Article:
Other US company representatives have also informed authorities from their homeland of what they considered “unfair treatment” from Customs and Excise Department personnel here.
The allegations are part of a 2013 Investment Climate Statement on Barbados released by the US State Department’s Bureau of Economic and Business Affairs last month.
While not giving specific examples of the claims about the corrupt practices mentioned, or dates when they were alleged to have taken place, the wording of the document, intended to advise US investors who might be thinking about pumping money into business ventures in Barbados, implied there was more than one instance of such an occurrence.
Under the sub-heading Corruption, the US statement, which is one of 75 on various jurisdictions released last month, said: “Corruption is not a major problem in Barbados, but some US companies have reported unfair treatment by Barbados’ Customs and Excise Department.
It then added, “Other US companies have reported efforts by political actors to trade political support for payment or partial project ownership.”
This section was the major negative in a generally positive report, which at the outset said “the Government of Barbados, through Invest Barbados, strongly encourages foreign direct investment in Barbados”.
“The government offers special incentive packages for foreign investments in the hotel industry, manufacturing, and offshore business services,” the statement noted.
“The services sector holds the largest potential for growth, especially in the areas of financial services, e-commerce, tourism, educational, health, and cultural services. In agriculture, the slow demise of the sugar industry has opened up land for other agricultural uses, and investment opportunities exist in the areas of agro-processing, alternative and renewable energy, and hydroponics.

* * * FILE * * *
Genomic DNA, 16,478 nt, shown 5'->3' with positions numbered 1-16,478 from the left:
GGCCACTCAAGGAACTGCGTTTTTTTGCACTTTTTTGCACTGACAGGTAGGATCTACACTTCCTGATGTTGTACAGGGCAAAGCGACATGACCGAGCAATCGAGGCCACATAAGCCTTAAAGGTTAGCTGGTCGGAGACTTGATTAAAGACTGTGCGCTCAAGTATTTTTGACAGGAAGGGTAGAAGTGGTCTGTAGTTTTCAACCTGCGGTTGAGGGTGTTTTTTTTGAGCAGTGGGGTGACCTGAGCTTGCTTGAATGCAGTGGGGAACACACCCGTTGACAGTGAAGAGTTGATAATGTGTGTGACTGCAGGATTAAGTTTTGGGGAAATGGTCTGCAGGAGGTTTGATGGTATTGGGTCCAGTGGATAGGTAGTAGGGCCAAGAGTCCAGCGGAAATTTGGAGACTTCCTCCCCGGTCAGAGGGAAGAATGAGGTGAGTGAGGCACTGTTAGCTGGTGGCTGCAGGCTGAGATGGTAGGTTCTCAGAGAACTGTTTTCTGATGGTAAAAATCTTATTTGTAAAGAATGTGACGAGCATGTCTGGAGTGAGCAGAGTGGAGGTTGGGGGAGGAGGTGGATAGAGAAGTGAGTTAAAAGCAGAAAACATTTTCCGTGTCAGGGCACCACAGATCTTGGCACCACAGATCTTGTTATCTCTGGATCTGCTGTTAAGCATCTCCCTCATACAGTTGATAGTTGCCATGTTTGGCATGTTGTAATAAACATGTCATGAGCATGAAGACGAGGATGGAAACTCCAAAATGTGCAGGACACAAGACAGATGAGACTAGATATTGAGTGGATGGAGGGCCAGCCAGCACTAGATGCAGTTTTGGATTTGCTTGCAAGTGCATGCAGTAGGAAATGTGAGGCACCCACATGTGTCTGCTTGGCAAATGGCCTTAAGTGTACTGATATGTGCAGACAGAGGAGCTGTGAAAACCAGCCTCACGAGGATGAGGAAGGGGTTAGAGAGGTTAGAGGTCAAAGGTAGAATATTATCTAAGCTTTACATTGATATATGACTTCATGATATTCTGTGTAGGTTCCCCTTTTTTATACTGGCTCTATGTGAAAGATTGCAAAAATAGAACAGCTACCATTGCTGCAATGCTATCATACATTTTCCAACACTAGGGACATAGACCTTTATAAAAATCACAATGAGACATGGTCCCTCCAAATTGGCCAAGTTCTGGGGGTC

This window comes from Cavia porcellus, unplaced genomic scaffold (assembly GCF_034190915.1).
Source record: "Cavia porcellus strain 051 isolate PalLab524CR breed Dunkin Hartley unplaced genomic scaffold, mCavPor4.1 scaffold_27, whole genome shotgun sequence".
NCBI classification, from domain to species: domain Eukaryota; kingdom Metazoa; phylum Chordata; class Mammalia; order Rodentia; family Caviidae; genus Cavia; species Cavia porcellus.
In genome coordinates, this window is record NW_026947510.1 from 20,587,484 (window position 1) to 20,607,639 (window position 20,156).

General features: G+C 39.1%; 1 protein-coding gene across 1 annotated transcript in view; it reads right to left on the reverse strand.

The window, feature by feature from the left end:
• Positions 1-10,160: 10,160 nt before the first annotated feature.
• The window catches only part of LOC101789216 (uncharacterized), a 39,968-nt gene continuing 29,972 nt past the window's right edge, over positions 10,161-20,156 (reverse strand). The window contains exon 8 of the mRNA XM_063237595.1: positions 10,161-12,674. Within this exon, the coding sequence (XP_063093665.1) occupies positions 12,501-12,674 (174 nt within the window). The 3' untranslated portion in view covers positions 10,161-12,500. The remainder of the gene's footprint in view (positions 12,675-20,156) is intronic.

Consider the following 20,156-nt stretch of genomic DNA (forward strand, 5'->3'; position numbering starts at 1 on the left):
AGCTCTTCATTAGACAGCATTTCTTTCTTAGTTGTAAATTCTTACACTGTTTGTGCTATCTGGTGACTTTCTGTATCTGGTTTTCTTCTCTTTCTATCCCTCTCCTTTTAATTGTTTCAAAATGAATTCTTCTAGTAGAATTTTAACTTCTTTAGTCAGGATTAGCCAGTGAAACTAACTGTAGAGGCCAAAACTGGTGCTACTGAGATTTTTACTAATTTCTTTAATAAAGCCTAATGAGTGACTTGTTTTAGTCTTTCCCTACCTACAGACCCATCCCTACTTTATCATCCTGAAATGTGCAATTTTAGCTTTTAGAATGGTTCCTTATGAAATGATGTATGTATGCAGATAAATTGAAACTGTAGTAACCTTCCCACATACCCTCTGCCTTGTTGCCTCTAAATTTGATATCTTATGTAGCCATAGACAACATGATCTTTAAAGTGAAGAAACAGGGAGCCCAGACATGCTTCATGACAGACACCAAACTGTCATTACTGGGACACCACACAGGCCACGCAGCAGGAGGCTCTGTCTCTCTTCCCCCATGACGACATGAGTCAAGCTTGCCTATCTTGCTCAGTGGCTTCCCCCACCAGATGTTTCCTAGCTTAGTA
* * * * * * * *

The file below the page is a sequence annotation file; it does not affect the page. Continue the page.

“In the financial services sector, the Government has improved its regulatory oversight, and the industry is thriving under better regulatory standards, designed to prevent money laundering and tax evasion.”
The report also said island “uses transparent policies and effective laws to foster competition and establish clear rules for foreign and domestic investors in the areas of tax, labour, environment, health, and safety”.
Barbados’ corporate social responsibility including that “among both producers and consumers”, private sector involvement in projects benefitting society, NGO involvement in fundraising and voluntarism in gender, health, environmental and community projects, and government’s encouragement of philanthropy was also praised, as was the fact that “local enterprises generally welcome joint ventures with foreign investors in order to access technology, expertise, markets, and capital”.
One negative however, was the view that not only was the island’s regulatory system “slow at times”, but that some US companies “have complained that the Ministry of Finance does not give adequate justification for rejecting a licence”.
Additionally, the US government statement said American companies had previously found it difficulty to get permission to operate in certain areas of business activity.
“Barbados’ economy is small, however, and new enterprises that might compete with entrenched local establishments, especially in the retail and restaurant sector, may face a de facto veto of their licence by local interests,” it stated.
“In the past, the Government did not approve, or considerably delayed, licences for importers of US ice cream and poultry products, and some US fast food franchises.”
The investment climate statement on Barbados, which is one of those updated annually by US embassies and consulates abroad, are expected to “provide US firms with country-specific information and assessments on investment laws, measures and other important business-related factors in foreign markets”.
The US said the statements “support US Government efforts to ensure that US businesses have the information they need to make informed decisions on investment in foreign markets”. (SC)